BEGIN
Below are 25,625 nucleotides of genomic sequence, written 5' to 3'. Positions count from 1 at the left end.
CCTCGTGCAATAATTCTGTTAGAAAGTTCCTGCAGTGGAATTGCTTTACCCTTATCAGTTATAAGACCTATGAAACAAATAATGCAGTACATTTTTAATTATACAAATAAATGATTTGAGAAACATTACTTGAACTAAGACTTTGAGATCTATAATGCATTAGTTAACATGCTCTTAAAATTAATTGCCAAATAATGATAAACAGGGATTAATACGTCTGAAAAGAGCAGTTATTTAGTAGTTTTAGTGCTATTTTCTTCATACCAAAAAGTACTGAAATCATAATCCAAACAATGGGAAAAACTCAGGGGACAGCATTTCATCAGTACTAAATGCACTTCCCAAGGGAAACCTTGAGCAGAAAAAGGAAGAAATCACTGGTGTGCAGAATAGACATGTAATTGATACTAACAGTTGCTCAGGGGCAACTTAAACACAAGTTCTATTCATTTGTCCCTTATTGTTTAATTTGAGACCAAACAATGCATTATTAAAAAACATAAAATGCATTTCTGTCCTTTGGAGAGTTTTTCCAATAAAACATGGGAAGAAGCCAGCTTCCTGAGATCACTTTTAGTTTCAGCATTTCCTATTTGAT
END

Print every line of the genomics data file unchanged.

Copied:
Below are 25,625 nucleotides of genomic sequence, written 5' to 3'. Positions count from 1 at the left end.
CCTCGTGCAATAATTCTGTTAGAAAGTTCCTGCAGTGGAATTGCTTTACCCTTATCAGTTATAAGACCTATGAAACAAATAATGCAGTACATTTTTAATTATACAAATAAATGATTTGAGAAACATTACTTGAACTAAGACTTTGAGATCTATAATGCATTAGTTAACATGCTCTTAAAATTAATTGCCAAATAATGATAAACAGGGATTAATACGTCTGAAAAGAGCAGTTATTTAGTAGTTTTAGTGCTATTTTCTTCATACCAAAAAGTACTGAAATCATAATCCAAACAATGGGAAAAACTCAGGGGACAGCATTTCATCAGTACTAAATGCACTTCCCAAGGGAAACCTTGAGCAGAAAAAGGAAGAAATCACTGGTGTGCAGAATAGACATGTAATTGATACTAACAGTTGCTCAGGGGCAACTTAAACACAAGTTCTATTCATTTGTCCCTTATTGTTTAATTTGAGACCAAACAATGCATTATTAAAAAACATAAAATGCATTTCTGTCCTTTGGAGAGTTTTTCCAATAAAACATGGGAAGAAGCCAGCTTCCTGAGATCACTTTTAGTTTCAGCATTTCCTATTTGAT